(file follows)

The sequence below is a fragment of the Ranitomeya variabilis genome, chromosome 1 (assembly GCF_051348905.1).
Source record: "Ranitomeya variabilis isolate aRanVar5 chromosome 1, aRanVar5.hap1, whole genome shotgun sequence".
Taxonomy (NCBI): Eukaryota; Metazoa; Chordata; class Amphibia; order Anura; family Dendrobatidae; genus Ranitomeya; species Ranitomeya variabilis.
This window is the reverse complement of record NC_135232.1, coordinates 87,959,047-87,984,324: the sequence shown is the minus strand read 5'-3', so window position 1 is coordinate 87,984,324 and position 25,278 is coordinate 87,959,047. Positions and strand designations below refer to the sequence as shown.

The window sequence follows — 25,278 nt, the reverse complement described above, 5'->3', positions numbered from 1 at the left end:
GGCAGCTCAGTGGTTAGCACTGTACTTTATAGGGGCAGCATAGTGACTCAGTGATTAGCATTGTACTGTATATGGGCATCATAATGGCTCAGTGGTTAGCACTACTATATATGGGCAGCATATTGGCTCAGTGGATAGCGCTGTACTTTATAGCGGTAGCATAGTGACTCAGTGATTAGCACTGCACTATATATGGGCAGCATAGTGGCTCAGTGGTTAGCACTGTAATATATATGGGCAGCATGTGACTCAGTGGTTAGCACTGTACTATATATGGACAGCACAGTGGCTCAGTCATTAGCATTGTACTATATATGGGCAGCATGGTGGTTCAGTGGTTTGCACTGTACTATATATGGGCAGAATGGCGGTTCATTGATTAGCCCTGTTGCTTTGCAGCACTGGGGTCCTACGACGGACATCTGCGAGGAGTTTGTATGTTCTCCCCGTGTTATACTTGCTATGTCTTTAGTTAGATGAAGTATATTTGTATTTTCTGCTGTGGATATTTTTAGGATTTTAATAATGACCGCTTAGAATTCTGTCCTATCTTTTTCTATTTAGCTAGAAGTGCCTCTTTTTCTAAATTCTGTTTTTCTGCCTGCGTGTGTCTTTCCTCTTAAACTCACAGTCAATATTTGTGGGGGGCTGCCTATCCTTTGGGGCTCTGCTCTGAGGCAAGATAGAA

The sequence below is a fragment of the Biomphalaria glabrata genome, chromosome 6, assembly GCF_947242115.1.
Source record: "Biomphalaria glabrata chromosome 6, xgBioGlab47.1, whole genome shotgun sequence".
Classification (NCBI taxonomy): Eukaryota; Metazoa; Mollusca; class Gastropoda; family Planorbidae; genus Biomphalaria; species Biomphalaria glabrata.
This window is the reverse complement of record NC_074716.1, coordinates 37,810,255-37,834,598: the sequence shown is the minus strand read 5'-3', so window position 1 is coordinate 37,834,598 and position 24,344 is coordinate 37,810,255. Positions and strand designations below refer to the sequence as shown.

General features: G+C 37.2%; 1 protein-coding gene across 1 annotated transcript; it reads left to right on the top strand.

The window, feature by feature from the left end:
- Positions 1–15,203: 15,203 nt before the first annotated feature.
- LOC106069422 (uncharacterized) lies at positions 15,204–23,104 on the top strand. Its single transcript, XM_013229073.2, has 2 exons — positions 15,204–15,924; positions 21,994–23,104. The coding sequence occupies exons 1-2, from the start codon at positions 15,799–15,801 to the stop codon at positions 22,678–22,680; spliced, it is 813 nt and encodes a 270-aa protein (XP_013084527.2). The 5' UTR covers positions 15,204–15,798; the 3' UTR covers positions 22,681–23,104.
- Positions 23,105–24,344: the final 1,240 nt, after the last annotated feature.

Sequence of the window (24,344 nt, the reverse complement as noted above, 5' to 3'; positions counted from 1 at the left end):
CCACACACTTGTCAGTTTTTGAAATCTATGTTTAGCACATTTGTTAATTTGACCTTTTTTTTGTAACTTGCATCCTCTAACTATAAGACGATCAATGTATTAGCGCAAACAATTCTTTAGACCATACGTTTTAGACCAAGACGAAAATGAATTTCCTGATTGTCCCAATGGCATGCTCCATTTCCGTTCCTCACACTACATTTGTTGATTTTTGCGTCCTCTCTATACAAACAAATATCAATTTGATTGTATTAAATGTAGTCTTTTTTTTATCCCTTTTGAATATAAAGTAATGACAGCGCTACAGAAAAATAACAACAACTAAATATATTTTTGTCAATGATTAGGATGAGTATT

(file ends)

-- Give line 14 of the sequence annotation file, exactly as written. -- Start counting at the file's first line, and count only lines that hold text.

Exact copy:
- LOC106069422 (uncharacterized) lies at positions 15,204–23,104 on the top strand. Its single transcript, XM_013229073.2, has 2 exons — positions 15,204–15,924; positions 21,994–23,104. The coding sequence occupies exons 1-2, from the start codon at positions 15,799–15,801 to the stop codon at positions 22,678–22,680; spliced, it is 813 nt and encodes a 270-aa protein (XP_013084527.2). The 5' UTR covers positions 15,204–15,798; the 3' UTR covers positions 22,681–23,104.